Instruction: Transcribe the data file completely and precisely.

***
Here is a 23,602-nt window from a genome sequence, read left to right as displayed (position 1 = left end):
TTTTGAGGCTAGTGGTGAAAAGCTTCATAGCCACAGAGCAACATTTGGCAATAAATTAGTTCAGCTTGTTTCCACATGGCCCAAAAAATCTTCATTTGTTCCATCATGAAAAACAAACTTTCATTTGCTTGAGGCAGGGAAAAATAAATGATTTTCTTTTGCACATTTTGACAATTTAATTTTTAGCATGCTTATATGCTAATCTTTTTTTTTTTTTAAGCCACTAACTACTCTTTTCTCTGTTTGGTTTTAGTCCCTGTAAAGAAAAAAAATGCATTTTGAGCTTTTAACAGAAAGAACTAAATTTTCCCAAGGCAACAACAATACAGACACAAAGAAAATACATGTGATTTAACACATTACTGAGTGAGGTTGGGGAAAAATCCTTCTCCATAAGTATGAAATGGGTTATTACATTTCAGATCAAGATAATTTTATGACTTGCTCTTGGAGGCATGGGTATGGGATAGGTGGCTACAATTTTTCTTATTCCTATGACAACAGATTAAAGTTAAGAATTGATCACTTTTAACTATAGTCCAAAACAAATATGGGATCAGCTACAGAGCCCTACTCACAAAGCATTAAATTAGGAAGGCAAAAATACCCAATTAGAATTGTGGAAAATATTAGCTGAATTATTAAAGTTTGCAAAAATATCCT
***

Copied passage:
Here is a 23,602-nt window from a genome sequence, read left to right as displayed (position 1 = left end):
TTTTGAGGCTAGTGGTGAAAAGCTTCATAGCCACAGAGCAACATTTGGCAATAAATTAGTTCAGCTTGTTTCCACATGGCCCAAAAAATCTTCATTTGTTCCATCATGAAAAACAAACTTTCATTTGCTTGAGGCAGGGAAAAATAAATGATTTTCTTTTGCACATTTTGACAATTTAATTTTTAGCATGCTTATATGCTAATCTTTTTTTTTTTTTAAGCCACTAACTACTCTTTTCTCTGTTTGGTTTTAGTCCCTGTAAAGAAAAAAAATGCATTTTGAGCTTTTAACAGAAAGAACTAAATTTTCCCAAGGCAACAACAATACAGACACAAAGAAAATACATGTGATTTAACACATTACTGAGTGAGGTTGGGGAAAAATCCTTCTCCATAAGTATGAAATGGGTTATTACATTTCAGATCAAGATAATTTTATGACTTGCTCTTGGAGGCATGGGTATGGGATAGGTGGCTACAATTTTTCTTATTCCTATGACAACAGATTAAAGTTAAGAATTGATCACTTTTAACTATAGTCCAAAACAAATATGGGATCAGCTACAGAGCCCTACTCACAAAGCATTAAATTAGGAAGGCAAAAATACCCAATTAGAATTGTGGAAAATATTAGCTGAATTATTAAAGTTTGCAAAAATATCCT